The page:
Big Dig collapse took a big toll.
COLUMN: DIANNE WILLIAMSON
As is often the case, the pictures tell the story.
In 2002, before the public collapse of the Big Dig led to a private one, Matt Amorello was all over the front pages. Striding forcefully along Boston streets, clad in an orange and yellow construction vest. Hands on hips, dressed in crisp power suits. In those halcyon days, this native son of Central Massachusetts was at the peak of his game and had the world in his hands.
Yesterday, in a different set of pictures, someone else's hands were holding the head of a seemingly drunken Matt Amorello so police could take his mug shot. He looked puffy and was apparently passed out. Early Saturday morning, the man who once headed the nation's biggest public works project couldn't even negotiate a quiet street in Haverhill and was arrested after allegedly hitting two parked cars and leaving the scene.
Matt Amorello's Wild Ride was the culmination of a stunning fall from grace, one driven by both fate and hubris.
"Matt's life has gone into a total out-of-control spiral," said local radio host Jordan Levy, a former board member of the Massachusetts Turnpike Authority. "Everything has happened to him that could happen to a guy. Some of it may be self-imposed, but he's not to blame for all of it."
Matt was once on the fast track to success. As a Republican state senator for Worcester in 1991, he was likable, smart, and going places. He would serve as a senator for eight years before he was tapped as commissioner of the Massachusetts Highway Department by then-Gov. Paul Cellucci.
Looking back, he should have stopped there. He was making good money, had a happy marriage and moved in elite Republican circles. But in 2002, he was named to a high-profile post that would cause his undoing.
When Amorello took the helm of the Massachusetts Turnpike Authority, he also took control of the massive highway project known as the Big Dig. Now, of course, it's known as the "notorious" or "infamous" Big Dig and has become synonymous with government mismanagement.
Some blamed Amorello for the series of leaks, ballooning costs and other problems. Others say he was the scapegoat for a project that was nearly finished when he took over. Regardless, many noticed a change in the once-affable Amorello. He gained weight and wasn't averse to throwing it around. His ego also ballooned. He insisted on being called "Mr. Chairman" and put his name on everything.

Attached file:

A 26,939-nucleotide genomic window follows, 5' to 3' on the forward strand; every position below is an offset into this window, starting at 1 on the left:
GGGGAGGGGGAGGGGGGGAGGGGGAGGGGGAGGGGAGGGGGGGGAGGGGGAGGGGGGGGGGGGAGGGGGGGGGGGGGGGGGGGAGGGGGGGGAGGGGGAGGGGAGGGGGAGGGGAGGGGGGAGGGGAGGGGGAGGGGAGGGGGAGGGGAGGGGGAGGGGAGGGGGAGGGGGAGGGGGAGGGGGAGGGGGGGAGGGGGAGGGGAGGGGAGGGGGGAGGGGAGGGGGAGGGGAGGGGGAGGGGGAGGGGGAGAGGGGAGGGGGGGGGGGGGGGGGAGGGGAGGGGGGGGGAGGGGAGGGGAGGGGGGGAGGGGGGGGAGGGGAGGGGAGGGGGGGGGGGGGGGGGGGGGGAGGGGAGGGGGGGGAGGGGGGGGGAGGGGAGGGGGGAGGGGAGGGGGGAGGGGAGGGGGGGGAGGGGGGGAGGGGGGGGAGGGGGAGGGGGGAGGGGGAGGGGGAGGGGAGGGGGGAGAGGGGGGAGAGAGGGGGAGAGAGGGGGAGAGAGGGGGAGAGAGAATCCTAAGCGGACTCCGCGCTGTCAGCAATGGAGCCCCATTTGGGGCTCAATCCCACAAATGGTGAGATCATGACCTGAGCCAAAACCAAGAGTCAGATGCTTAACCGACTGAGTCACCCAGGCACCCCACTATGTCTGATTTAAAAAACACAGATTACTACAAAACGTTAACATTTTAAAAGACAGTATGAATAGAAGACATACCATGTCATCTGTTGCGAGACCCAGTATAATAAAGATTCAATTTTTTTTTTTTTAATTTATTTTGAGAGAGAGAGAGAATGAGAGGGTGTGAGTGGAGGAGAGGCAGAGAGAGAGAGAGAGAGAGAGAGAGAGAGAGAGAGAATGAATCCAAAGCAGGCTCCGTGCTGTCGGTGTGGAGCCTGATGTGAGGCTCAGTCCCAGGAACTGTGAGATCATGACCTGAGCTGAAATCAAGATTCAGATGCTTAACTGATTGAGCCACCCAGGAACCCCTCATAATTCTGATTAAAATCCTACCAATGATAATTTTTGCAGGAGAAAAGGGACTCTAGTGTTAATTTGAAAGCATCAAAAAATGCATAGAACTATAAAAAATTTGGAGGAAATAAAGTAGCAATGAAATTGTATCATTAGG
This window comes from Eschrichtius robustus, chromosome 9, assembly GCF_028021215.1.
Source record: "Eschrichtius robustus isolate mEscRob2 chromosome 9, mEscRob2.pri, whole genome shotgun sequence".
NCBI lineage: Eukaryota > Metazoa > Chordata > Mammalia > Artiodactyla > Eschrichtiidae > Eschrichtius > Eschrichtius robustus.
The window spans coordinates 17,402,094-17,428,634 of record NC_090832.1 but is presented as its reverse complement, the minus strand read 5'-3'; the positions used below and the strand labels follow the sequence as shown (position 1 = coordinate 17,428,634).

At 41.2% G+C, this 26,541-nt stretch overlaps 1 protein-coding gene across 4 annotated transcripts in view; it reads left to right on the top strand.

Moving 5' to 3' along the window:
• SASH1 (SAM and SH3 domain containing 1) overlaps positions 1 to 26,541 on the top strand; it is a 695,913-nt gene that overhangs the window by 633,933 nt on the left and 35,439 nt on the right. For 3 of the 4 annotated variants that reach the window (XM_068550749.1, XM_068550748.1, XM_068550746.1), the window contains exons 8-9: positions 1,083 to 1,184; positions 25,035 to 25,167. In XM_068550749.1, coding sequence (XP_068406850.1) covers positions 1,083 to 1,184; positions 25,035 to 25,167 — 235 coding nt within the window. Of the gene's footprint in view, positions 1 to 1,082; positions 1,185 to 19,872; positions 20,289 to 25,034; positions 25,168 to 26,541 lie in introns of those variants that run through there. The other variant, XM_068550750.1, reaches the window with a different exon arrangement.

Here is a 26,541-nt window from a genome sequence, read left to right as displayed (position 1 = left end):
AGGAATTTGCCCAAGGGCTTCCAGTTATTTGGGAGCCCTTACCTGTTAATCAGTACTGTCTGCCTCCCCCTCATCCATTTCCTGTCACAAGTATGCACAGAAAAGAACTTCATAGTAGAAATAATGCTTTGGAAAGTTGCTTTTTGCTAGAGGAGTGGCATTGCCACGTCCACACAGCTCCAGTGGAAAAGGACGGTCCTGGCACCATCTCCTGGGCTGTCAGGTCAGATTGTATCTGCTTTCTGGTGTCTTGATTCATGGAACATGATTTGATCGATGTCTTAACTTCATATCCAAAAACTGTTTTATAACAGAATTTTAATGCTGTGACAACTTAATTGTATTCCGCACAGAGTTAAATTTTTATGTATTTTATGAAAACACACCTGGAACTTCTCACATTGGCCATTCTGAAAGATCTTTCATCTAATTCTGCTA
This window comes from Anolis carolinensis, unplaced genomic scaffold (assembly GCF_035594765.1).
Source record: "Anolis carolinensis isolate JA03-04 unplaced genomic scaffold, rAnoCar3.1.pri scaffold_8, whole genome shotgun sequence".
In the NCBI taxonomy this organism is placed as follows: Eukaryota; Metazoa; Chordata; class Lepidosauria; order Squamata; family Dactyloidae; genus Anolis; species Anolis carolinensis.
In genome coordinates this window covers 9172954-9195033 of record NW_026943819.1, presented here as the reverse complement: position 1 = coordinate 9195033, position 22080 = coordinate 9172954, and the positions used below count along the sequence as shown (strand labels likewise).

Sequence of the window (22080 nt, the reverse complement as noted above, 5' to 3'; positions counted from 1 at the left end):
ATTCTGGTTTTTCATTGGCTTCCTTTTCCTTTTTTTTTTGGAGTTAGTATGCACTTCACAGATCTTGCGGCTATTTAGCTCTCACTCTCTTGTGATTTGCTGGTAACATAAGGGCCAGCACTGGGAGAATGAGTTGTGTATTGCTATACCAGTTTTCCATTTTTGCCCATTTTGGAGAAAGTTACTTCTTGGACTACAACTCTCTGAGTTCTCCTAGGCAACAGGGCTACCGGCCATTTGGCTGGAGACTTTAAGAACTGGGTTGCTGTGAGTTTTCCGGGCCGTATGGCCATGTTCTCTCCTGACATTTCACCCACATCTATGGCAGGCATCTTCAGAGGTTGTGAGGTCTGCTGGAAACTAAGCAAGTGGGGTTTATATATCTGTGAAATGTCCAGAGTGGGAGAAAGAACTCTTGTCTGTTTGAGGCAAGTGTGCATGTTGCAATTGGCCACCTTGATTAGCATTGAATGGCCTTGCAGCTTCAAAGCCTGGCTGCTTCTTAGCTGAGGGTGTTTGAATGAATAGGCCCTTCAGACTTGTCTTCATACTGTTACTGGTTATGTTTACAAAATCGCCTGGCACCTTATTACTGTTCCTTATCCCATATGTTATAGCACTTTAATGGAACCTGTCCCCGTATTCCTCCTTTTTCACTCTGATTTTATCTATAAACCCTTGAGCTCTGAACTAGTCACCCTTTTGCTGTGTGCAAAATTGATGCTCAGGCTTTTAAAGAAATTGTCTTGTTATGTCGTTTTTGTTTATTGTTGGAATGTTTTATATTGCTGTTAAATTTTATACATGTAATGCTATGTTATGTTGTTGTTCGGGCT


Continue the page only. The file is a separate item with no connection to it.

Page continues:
"He was his own worst enemy," Levy said. "He marched around like King of the Hill. But a lot of people in public office have big egos." He once joked with Amorello that he was shocked to go into the men's room at the state Transportation Building and not find the chairman's name on the toilet paper.
But Amorello's name would forever be linked with tragedy. In 2006, a portion of the Ted Williams Tunnel collapsed and a 38-year-old woman was killed. Gov. Mitt Romney had been trying to oust Amorello for two years and eventually got his way. Emotionally battered amid humiliating headlines, Amorello resigned in disgrace.
"The public whipping nearly destroyed him," Levy said. "He was a pretty arrogant guy and there were a lot of people waiting in line for him."
Two years later, the man who once made $223,000 a year was sued for divorce by his wife, who told a judge that the couple was deeply in debt and that Amorello had made "minimal efforts" to find work. The court case led to yet another indignity, when his picture was photo-shopped in a fast-food uniform and splashed on the front page of the Boston Herald next to the headline, "Matt, Get a Job!"
In March, he applied for a post as head of the Illinois Tollway. He didn't get it. The Big Dig disaster continues to claim victims. And it's not the first time that a haunted man has tried to drown his demons in alcohol.
"He's been dogged for years by something that had little to nothing to do with him," said state Rep. Vincent Pedone, a friend for two decades. "When the tunnel collapsed, he was in the wrong place at the wrong time. It's tragic. It's almost Shakespearean."
It's an old story in the blood sport known as politics. But it's not a pretty picture.
Contact Dianne Williamson via e-mail at firstname.lastname@example.org